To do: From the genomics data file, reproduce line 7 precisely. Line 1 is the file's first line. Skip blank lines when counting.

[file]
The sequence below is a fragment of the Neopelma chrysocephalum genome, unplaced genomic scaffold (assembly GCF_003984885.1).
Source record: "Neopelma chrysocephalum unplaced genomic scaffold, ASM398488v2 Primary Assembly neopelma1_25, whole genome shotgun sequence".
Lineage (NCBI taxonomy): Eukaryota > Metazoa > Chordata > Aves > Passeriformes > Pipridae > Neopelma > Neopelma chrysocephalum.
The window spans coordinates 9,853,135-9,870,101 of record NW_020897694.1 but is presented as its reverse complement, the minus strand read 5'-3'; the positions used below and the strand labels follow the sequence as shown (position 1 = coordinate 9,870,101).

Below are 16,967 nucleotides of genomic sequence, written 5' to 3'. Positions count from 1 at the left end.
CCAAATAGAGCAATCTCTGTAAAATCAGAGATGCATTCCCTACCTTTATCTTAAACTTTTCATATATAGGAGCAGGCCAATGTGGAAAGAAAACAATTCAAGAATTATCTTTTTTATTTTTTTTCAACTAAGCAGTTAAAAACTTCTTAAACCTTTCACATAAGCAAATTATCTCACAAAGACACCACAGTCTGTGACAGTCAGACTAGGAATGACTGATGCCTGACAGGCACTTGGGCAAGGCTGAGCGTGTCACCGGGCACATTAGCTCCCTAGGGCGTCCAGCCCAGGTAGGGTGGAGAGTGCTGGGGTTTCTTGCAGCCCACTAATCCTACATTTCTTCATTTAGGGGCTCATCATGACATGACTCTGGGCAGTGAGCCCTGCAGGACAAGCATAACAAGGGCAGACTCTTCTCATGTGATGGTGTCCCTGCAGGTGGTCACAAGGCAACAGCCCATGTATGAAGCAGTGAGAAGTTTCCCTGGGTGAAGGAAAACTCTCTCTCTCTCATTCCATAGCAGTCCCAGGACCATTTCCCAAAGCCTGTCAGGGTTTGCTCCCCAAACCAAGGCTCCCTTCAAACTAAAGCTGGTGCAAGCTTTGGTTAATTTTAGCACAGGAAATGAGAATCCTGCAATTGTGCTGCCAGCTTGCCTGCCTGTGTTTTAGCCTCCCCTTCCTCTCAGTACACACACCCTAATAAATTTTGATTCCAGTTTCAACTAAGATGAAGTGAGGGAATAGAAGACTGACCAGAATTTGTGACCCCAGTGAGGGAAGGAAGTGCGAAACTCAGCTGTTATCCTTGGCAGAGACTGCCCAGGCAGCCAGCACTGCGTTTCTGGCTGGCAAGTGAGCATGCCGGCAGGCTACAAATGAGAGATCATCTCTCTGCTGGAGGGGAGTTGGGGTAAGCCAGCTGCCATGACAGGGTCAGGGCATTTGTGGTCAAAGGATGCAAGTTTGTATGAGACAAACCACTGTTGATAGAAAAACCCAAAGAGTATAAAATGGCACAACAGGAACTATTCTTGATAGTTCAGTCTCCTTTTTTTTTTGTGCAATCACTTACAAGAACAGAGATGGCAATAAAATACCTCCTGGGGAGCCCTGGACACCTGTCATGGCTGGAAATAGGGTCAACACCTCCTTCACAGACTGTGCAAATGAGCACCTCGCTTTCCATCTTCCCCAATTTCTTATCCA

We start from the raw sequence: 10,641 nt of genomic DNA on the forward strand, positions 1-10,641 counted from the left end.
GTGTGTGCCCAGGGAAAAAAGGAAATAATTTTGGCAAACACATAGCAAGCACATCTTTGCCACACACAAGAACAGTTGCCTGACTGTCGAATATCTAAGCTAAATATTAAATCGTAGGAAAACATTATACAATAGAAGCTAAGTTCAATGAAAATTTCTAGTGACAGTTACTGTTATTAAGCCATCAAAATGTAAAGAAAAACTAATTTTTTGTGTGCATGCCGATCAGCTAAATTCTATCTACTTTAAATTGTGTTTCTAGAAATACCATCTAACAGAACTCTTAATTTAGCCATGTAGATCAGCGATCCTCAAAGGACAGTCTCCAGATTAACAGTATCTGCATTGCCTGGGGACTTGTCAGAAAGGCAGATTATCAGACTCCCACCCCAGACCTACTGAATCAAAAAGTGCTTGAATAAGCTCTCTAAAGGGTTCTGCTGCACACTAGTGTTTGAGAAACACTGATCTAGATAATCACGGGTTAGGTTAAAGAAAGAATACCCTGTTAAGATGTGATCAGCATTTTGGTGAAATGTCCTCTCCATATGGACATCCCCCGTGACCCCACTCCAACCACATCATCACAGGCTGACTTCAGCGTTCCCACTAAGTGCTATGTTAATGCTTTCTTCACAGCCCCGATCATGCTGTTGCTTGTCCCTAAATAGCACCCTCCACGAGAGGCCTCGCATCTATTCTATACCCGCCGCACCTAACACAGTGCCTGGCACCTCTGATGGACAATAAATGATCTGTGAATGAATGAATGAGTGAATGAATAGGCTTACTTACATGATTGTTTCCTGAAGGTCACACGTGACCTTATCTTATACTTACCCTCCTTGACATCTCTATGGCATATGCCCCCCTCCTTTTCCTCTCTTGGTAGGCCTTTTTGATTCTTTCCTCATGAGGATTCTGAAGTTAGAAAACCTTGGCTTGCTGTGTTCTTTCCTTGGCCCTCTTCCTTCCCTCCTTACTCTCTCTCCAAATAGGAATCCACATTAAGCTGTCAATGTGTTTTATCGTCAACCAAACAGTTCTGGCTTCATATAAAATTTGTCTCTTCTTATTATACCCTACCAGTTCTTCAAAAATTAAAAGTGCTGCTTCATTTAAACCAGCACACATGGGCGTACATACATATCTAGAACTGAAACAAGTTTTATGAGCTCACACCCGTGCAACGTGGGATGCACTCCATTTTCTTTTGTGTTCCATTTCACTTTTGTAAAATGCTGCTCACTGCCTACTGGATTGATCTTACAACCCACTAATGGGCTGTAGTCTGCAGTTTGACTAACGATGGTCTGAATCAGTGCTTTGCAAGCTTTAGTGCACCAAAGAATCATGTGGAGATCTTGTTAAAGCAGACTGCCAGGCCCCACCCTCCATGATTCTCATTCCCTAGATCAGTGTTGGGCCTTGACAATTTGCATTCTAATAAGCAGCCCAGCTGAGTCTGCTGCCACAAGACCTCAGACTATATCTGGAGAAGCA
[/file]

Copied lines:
We start from the raw sequence: 10,641 nt of genomic DNA on the forward strand, positions 1-10,641 counted from the left end.